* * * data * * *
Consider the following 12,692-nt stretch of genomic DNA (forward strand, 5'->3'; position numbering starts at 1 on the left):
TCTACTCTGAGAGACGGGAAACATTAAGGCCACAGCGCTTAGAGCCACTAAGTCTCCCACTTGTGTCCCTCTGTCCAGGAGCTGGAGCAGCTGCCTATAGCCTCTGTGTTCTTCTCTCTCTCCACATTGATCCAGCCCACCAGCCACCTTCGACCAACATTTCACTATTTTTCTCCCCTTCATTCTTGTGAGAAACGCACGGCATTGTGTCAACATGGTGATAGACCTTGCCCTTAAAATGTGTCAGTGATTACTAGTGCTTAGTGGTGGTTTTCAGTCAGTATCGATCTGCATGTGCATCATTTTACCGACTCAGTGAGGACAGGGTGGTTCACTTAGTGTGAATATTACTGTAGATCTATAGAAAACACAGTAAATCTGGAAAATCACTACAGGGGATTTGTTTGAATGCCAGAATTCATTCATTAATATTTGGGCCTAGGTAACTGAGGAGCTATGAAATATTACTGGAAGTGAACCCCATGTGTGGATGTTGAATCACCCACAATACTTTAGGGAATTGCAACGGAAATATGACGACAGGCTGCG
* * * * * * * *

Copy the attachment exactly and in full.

Consider the following 12,692-nt stretch of genomic DNA (forward strand, 5'->3'; position numbering starts at 1 on the left):
TCTACTCTGAGAGACGGGAAACATTAAGGCCACAGCGCTTAGAGCCACTAAGTCTCCCACTTGTGTCCCTCTGTCCAGGAGCTGGAGCAGCTGCCTATAGCCTCTGTGTTCTTCTCTCTCTCCACATTGATCCAGCCCACCAGCCACCTTCGACCAACATTTCACTATTTTTCTCCCCTTCATTCTTGTGAGAAACGCACGGCATTGTGTCAACATGGTGATAGACCTTGCCCTTAAAATGTGTCAGTGATTACTAGTGCTTAGTGGTGGTTTTCAGTCAGTATCGATCTGCATGTGCATCATTTTACCGACTCAGTGAGGACAGGGTGGTTCACTTAGTGTGAATATTACTGTAGATCTATAGAAAACACAGTAAATCTGGAAAATCACTACAGGGGATTTGTTTGAATGCCAGAATTCATTCATTAATATTTGGGCCTAGGTAACTGAGGAGCTATGAAATATTACTGGAAGTGAACCCCATGTGTGGATGTTGAATCACCCACAATACTTTAGGGAATTGCAACGGAAATATGACGACAGGCTGCG